Monday, May 31, 2004

The Show Will Go On has twigged onto what we mp3 bloggers have been using it for and has temporarily disabled unlimited sharing of files less than 10mb. I'll be back with sugar cubes of pop goodness just as soon as this is changed or a solution is found.

Friday, May 28, 2004

The Stirring Deep Inside

Today's installment of pop nuggets comes from my good friend Emma (Ms. Revolution to those of you who frequent the Popjustice boards):

Sometimes, a good metaphor is really no excuse.

Then again, sometimes it is.

If, say, you are a fairly low-rent girlband, it's Autumn 2000, and you need a hook to separate yorself from the Vanillas, Thunderbugs and N-Tyces of the world. Costume is important. If, say, you each get a catsuit in a different metallic shade for your video, that will help.

If you offer the world a camp beyond belief, raucously cheery, impossibly singalongable, sneakily filthy pop masterpiece comparing caffiene to sex, that might be a good thing too.

Sadly, the utter aceness that was - and still is - Coffee did not save the Supersisters from smacking into obscurity arse-first merely a year later, despite it's being broadcast to the world via a naff Big Brother 2 table-dancing sequence. Which is a crying bloody shame, because this is how pop music should be, and with lyrics comparing premature ejaculation to Nescafe, I can't be the only one petitioning for the Girls Aloud cover version.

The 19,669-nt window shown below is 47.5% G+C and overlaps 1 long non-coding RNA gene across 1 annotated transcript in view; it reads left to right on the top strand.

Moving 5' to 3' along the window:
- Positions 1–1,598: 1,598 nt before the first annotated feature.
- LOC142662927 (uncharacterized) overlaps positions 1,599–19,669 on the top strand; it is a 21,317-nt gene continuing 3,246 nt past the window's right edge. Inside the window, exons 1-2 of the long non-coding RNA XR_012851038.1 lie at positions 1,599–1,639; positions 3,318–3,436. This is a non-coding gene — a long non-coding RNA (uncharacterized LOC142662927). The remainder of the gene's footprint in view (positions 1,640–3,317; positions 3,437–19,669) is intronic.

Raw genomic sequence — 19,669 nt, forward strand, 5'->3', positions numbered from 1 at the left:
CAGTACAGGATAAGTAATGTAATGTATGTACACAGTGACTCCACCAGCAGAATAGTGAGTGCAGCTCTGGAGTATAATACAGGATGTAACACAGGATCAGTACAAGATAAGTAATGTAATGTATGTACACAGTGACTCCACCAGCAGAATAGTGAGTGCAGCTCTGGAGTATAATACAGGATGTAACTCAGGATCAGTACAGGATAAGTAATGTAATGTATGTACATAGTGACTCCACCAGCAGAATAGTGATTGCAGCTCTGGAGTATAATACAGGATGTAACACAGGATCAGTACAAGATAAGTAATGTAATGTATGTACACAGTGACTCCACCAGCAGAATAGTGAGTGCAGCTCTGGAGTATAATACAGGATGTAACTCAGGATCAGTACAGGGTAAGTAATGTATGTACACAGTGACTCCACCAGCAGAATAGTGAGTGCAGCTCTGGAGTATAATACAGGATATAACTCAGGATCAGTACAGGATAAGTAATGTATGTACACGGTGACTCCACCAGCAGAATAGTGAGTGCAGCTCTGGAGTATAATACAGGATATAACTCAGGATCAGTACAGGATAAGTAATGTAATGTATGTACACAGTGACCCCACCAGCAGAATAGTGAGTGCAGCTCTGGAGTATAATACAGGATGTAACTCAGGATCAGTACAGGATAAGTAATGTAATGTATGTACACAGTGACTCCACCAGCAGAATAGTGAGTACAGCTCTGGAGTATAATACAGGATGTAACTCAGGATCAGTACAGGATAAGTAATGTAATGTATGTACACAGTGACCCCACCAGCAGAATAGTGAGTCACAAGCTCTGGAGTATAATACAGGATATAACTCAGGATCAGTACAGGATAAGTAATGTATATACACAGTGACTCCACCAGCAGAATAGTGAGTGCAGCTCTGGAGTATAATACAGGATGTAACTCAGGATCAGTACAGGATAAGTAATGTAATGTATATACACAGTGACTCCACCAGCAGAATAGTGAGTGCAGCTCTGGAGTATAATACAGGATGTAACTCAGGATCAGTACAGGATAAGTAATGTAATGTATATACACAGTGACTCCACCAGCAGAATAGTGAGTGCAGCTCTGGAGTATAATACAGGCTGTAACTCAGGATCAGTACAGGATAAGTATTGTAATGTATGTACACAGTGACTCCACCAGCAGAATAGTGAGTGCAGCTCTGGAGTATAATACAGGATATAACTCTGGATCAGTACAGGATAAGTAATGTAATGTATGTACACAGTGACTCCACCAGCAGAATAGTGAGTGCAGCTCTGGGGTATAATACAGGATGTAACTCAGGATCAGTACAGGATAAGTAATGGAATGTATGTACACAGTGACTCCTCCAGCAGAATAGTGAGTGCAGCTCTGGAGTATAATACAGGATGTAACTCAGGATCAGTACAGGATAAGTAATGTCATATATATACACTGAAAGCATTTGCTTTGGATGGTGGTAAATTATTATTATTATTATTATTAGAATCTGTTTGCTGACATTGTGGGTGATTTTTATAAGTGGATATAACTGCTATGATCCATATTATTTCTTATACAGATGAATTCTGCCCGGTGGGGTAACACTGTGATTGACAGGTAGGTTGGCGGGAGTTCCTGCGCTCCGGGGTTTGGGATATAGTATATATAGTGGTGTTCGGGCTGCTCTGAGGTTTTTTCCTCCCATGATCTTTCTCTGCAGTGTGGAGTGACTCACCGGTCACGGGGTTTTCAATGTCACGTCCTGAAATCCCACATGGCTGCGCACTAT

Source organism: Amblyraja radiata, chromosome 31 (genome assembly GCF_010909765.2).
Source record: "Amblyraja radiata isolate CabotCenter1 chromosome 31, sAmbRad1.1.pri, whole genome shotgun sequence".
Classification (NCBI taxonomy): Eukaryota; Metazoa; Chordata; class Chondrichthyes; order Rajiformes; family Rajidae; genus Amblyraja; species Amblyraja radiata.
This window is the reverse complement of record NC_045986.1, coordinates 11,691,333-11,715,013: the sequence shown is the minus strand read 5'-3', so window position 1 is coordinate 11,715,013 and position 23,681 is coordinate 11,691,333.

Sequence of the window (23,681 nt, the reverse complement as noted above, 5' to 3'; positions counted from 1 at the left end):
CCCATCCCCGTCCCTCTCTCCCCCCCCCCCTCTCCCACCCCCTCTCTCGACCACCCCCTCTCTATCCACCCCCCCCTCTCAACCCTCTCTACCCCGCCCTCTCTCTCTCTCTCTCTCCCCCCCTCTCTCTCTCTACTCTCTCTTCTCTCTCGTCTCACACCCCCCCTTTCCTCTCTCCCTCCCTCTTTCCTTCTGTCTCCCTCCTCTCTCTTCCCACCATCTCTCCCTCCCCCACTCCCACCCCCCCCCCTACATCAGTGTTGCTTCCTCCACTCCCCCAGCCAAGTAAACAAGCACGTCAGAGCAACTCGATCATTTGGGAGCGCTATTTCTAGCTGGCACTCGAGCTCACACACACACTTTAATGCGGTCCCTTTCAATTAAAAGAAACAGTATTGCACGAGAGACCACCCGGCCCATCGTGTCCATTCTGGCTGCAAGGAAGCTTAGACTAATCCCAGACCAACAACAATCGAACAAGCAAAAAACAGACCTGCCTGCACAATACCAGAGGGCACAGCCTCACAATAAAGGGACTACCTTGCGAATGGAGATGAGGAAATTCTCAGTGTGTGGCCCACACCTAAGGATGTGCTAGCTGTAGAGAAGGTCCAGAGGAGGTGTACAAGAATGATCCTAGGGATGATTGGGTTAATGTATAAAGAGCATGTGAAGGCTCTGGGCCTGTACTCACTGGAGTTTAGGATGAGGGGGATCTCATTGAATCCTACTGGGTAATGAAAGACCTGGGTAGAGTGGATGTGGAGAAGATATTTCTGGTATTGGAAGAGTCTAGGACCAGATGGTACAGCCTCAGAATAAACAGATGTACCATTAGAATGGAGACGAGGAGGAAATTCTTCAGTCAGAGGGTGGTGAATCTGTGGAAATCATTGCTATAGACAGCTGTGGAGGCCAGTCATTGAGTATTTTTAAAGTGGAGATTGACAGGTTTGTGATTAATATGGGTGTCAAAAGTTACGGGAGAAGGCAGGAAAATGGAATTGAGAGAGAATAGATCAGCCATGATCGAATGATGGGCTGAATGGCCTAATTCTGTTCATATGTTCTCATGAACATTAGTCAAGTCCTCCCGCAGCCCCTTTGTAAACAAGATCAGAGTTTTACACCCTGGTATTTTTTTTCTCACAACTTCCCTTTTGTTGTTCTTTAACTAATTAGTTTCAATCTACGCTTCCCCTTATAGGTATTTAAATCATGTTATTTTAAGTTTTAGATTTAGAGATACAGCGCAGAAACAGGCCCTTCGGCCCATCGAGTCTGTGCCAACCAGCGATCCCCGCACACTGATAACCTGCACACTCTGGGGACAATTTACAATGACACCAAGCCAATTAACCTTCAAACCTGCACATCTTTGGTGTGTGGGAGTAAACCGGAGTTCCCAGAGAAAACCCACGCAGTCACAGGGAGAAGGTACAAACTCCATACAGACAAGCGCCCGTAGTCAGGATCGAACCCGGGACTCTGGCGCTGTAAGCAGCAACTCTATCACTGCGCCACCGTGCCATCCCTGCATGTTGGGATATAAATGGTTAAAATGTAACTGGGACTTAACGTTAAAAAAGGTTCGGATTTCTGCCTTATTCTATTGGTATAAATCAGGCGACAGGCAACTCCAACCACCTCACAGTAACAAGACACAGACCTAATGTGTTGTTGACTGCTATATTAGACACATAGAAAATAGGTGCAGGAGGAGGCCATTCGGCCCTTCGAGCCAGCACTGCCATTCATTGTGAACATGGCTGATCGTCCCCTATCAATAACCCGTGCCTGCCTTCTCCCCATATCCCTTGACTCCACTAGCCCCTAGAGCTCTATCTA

Before Christmas, please.

Obscurity is a fickle and unfair mistress, as the reality TV induced return of Herr Andre surely must show. What makes this blow doubly hard to those of us who remember 1996 is the utterly unjust ignoring of Mark Owen's Celeb Big Brother enabled second solo album. The only reason I can think of why sweet little Mark's "Green Man" album never propelled him to greater things (damn you, Williams! Damn you to The Priory! Again!) is that he never had his photo taken with a Gallager so the indie munters can't quite trust him and the ex-Thatties switch off as soon as they see the admittedly dodgy Camden flares.

But this is a shame, because Child, whilst never going to win an award for most accomplished first solo effort ever, is shockingly sweet, touchingly fragile and has aged rather better than Mysterious Fucking Bint was ever likely to. Best listened to with the lights off, so you can imagine your mum kissing you goodnight.

1996 was a strange old year in a lot of respects. It heralded not only the sadly short lived solo career of Mr. Owen and those of his more photogenic bandmates, but the mildly more bizarre one of The Lovely Sarah Cracknell of St Etienne. Within a year of releasing her album, the name of which escapes me, she was back with Those Two Blokes Who Run A Label, which was all well and good, but on the lovely, shimmery, fuck-you-I'm-not-gonna-be-anyone's-cerebral-whore evidence of Anymore she could do just fine without them. A video on a moped and an appearance on the made-for-video edition of Never Mind The Buzzcocks followed. Go, girl.

Thursday, May 27, 2004